Drawing to a Final Verdict
Ancer L. Haggerty reflects on journey to and from the bench
In 1993, President Bill Clinton nominated Haggerty to the federal bench.
Congress eventually accepted the President’s nomination as the year came to a close. While that decision, 20 years ago broke another racial glass ceiling, in Haggerty’s mindset, it was no different than his experience of being a racial minority in school.
“It’s just the circumstances of my getting the position and being African American at the same time,” he said. “Obviously I’m glad that it did happen, but I don’t even think about.”
Reflecting on the many final decisions he’s had to hand down over time, Haggerty says he is comfortable with the great bulk of them because he always goes for the “right verdict.”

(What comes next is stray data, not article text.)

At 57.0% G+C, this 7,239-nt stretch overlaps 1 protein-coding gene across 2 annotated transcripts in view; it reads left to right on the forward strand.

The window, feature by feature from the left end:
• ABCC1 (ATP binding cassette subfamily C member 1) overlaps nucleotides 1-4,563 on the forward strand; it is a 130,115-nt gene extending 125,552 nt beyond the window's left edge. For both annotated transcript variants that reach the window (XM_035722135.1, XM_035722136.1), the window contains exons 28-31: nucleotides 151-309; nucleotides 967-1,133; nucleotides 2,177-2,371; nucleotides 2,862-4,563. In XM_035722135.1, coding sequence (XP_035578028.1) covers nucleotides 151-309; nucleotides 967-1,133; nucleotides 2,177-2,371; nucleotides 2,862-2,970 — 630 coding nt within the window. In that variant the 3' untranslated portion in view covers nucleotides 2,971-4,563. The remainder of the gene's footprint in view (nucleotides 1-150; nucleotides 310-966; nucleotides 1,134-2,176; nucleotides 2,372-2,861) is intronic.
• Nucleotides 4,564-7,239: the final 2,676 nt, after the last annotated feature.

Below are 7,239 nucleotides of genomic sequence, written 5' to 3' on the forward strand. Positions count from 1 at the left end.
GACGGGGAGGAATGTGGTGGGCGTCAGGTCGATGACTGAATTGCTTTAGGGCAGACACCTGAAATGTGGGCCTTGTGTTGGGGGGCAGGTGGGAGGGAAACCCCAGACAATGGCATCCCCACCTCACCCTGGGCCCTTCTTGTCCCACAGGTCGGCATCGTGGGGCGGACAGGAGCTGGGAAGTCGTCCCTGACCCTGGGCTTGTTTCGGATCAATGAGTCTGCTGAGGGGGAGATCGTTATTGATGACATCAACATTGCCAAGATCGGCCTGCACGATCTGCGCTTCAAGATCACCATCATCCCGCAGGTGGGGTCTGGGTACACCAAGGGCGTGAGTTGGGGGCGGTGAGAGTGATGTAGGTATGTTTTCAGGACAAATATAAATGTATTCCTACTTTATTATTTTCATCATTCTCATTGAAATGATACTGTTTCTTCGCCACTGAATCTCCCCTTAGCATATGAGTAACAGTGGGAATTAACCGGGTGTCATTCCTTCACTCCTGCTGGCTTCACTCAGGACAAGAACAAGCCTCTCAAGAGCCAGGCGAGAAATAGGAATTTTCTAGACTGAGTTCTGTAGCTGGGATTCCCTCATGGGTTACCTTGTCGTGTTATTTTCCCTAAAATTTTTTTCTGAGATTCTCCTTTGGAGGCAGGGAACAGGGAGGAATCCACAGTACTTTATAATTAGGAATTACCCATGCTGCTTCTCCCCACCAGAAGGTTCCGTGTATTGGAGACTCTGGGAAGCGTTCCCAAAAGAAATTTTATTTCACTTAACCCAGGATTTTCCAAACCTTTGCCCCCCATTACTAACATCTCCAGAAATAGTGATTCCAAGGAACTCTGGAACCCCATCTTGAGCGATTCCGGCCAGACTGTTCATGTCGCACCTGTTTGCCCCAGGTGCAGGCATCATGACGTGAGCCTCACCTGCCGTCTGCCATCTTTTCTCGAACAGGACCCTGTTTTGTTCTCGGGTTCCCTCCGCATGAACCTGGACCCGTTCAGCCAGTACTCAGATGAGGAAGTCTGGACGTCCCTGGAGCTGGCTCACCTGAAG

“Some decisions are easy, some are hard, it all depends on what facts perk up in the case,” he said.
Though he says he is not a big follower of statistics, when asked, he acknowledged the racial disparities that have come through his courtroom, but said he does not allow that factor into his decision-making when considering a verdict, only the facts.
“We have to look at reaching the correct result regardless of what politics may enter into it. We just push those things aside,” he said.
Haggerty also was asked about a bill passed by the Oregon Legislature last year that requires lawmakers to examine any proposed legislation for its potential to disproportionately affect certain minority groups. He said it was important to evaluate whether the justice system works for everyone.
For this Vanport survivor, however, the intricacies of making rulings on the law will soon be past.
With multiple decades of time clocked on the business of justice, 69-year-old Judge Ancer L. Haggerty is calling 2014 his last go-around on the bench.
“I’m not gonna become a ski bum,” he jokes, “but I’m gonna retire and drift into the sunset.”
--Donovan M. Smith